'Exodus' captain Ike Aranne dies at 86

Exodus captain Ike Ara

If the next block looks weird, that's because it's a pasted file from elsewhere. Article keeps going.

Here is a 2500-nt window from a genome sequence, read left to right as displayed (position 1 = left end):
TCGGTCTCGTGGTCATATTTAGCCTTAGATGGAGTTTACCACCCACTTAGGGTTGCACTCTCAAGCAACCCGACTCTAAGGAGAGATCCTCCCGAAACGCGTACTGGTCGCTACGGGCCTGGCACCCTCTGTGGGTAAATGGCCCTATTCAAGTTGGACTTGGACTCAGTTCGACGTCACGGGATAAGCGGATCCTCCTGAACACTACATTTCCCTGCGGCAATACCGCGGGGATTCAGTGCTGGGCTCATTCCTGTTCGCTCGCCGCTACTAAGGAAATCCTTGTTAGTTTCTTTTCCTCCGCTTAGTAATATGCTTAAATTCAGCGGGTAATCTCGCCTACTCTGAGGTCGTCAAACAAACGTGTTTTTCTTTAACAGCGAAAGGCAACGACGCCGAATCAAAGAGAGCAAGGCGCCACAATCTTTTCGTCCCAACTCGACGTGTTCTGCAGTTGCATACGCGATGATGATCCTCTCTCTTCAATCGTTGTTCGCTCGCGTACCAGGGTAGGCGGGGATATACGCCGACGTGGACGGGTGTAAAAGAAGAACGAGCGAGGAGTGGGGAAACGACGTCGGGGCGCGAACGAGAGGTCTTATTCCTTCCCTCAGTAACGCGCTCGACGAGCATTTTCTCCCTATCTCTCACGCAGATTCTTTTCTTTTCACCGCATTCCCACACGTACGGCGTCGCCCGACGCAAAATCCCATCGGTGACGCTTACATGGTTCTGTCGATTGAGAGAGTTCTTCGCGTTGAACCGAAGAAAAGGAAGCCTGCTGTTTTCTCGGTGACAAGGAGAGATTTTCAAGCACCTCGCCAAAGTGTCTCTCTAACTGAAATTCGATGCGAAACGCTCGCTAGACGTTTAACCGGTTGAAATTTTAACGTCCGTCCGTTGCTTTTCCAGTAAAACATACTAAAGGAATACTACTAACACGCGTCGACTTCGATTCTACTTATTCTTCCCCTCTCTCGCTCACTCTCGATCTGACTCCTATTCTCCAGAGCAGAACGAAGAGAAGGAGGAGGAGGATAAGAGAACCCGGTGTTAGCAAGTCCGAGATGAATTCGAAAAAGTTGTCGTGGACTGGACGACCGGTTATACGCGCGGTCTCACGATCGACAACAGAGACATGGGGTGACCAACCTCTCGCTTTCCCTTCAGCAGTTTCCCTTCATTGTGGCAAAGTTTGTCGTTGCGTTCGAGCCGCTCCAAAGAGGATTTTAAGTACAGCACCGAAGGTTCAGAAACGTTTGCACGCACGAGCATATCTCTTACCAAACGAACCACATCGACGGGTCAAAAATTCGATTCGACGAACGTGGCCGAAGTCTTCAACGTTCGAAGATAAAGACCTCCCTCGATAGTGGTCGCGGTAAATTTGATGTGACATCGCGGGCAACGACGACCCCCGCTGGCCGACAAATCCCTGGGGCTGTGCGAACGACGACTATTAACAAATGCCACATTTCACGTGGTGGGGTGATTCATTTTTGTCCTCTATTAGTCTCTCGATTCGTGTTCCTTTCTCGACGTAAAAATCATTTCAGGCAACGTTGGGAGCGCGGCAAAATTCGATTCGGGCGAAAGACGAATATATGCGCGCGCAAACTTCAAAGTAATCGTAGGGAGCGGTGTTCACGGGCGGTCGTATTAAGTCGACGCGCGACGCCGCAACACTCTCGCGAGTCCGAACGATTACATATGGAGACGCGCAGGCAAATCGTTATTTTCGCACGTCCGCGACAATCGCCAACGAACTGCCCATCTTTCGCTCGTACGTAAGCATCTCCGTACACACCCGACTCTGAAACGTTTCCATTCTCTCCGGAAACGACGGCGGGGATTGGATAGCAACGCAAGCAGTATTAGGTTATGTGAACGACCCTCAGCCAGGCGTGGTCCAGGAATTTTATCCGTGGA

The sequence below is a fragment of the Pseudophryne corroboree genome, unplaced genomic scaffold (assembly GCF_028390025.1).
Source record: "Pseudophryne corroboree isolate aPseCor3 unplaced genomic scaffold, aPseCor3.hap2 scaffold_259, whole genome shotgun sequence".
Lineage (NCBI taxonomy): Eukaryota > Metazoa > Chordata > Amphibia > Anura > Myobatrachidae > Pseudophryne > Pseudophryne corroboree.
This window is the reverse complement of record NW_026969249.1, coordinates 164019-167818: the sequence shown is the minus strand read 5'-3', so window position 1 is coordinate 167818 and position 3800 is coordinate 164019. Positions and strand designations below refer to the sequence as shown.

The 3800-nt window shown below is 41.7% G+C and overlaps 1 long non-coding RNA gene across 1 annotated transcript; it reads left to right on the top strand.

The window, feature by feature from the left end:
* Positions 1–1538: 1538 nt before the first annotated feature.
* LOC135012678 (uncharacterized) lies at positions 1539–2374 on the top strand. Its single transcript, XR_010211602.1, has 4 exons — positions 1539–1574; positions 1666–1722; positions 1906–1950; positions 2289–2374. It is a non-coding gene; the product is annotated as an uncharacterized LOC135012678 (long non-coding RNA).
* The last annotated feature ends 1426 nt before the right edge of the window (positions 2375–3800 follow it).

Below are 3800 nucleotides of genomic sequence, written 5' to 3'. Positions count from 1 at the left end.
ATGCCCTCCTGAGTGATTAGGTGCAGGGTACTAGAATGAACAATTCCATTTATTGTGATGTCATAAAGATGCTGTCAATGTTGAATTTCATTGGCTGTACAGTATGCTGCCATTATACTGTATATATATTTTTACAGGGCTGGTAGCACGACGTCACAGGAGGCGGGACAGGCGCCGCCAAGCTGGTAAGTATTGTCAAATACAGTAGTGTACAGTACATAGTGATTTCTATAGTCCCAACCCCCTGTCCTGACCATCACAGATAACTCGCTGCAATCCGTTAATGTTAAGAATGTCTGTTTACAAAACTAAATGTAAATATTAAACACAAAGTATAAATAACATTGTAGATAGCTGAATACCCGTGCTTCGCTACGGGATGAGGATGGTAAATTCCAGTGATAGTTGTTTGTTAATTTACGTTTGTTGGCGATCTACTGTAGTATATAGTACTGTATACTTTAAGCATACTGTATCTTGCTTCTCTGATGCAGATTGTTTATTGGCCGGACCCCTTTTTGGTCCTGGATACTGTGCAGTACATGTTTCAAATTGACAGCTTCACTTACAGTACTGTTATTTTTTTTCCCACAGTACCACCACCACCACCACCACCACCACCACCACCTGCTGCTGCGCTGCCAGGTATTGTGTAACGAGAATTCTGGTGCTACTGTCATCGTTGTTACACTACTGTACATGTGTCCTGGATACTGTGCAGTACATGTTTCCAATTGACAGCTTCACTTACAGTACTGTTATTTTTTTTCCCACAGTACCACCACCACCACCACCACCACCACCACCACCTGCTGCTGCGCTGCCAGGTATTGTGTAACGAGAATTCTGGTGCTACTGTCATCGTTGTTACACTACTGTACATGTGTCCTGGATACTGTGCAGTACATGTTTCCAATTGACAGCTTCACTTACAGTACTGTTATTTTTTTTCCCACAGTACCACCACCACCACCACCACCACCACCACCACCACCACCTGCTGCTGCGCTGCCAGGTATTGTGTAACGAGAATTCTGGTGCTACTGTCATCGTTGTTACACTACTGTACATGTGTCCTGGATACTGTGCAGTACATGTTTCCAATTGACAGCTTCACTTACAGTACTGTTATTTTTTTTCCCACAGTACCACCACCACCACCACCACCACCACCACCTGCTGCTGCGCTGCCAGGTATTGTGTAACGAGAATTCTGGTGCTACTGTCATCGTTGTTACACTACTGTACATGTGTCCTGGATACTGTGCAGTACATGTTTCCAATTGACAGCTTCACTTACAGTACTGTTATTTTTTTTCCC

Ike Aranne, the captain of the famed refugee ship Exodus 1947, died in Hadera on Wednesday at the age of 86 after a long illness. President Shimon Peres described Aranne as not only the ship's captain, but "its spirit" who "gave the voyage a special character." Peres said the Exodus captain was a rare breed of pioneer, a unique, matchless individual with extraordinary courage and a great love for his people. Peres noted that the Exodus set sail at Aranne's initiative. "He was tenacious, and he had tremendous leadership capacity. Ike wasn't keen on taking a path paved by someone else," Peres said in a statement released by Beit Hanassi. "He wanted to pave his own path, even at the risk of being a loner." Aranne (formerly Yitzhak Aronowicz) was born in Danzig, Poland, and came to the country at the age of 10. Aranne later worked with ships and always loved the sea, his daughter, Ella said. In an interview in The Jerusalem Post last year he said that he first became a seaman by bribing a "guy named Perlman a whole month's salary to arrange it." After sailing on various ships, Aranne took an officers course in London - for third, then second and then first officer. In 1942, when he returned to Palestine, he heard about the Palmah, the strike force of the Hagana, which evolved into the IDF. He found that they had established a naval branch called the Palyam, and wanted to join, so Aranne got his friend - the co-founder of the Palmah as well as its first commander - Yitzhak Sadeh, to help him. At that time, the Palmah had no professional sailors at all. Since he already had eight months' experience at sea, he was considered practically an expert. The Exodus was his first captaincy. The story of the Exodus was turned into a popular novel by the legendary author Leon Uris in 1958, which in turn was the basis for the acclaimed movie starring Paul Newman in 1960. There was also a 1997 documentary about the Exodus narrated by CBS newsman Morley Safer. In the Post interview, Aranne said of the book and movie that the story they presented "had nothing to do with reality - not because of my own story, but because of the situation as a whole." Aranne's captaincy of the Exodus began on July 11, 1947, when the ship set sail from France with a crew of Hagana members transporting more than 4,500 Jewish refugees, most of them Holocaust survivors, to Palestine. The British had declared Jewish immigration illegal to appease the Arabs. They intercepted all refugee ships en route and returned them to their ports of origin. As soon as the ship - originally called the SS President Warfield, left the port near Marseille, British naval boats began to follow it. A week later, as it neared the coast of Eretz Yisrael, the British rammed and boarded it. David Ben-Gurion, the head of the Jewish community in Palestine, had given an order to surrender to the British, but Aranne and his crew disobeyed. He said that he felt that surrender had brought about the decision by the United Nations to divide Palestine. Resistance by the crew and the passengers led to clashes that left three dead and dozens wounded. The British then towed the ship to the Haifa and forced the passengers to board boats that would return them to France. When they arrived in France, however, the passengers refused to disembark. French authorities also refused to cooperate with the British in forcing them to do so. Under terrible conditions, due to overcrowding and a shortage of food - in an August heat wave, to boot - the passengers remained steadfast for nearly a month, until the British ordered the boats to head for Hamburg in Germany. There, the exhausted, hungry and despondent refugees were taken to detention camps near Lübeck. So soon after the Shoah, there was great international sympathy for the stateless Jews and Britain was pressured to change its policy. From then on, instead of sending "illegal" immigrants back to Europe, they would be sent to detention camps in Cyprus. The UK continued to hold the detainees in Cyprus until January 1949 when it formally recognized the State of Israel. Aranne's daughter, Ella, told the AP that the experience remained a pivotal part of his life for years afterward. "It was one of the most important things of his life. He wasn't a big storyteller, but he'd happily tell schoolchildren about it," she said. "The Exodus influenced him and his friends deeply. Those were the days that defined them and as far as they were concerned defined the character of this country." From 1993 until his death, he lived in a house built like a ship, with rooms in a row and a faux mast and huge windows providing a view of the Mediterranean. He lived in the house alone since the death of his wife, Irene, in 2001. Aranne's funeral is scheduled for Friday in northern Israel. He is survived by two daughters, seven grandchildren, and a 2-year-old great-grandson. Greer Fay Cashman, Jerusalem Post staff and AP contributed to this report.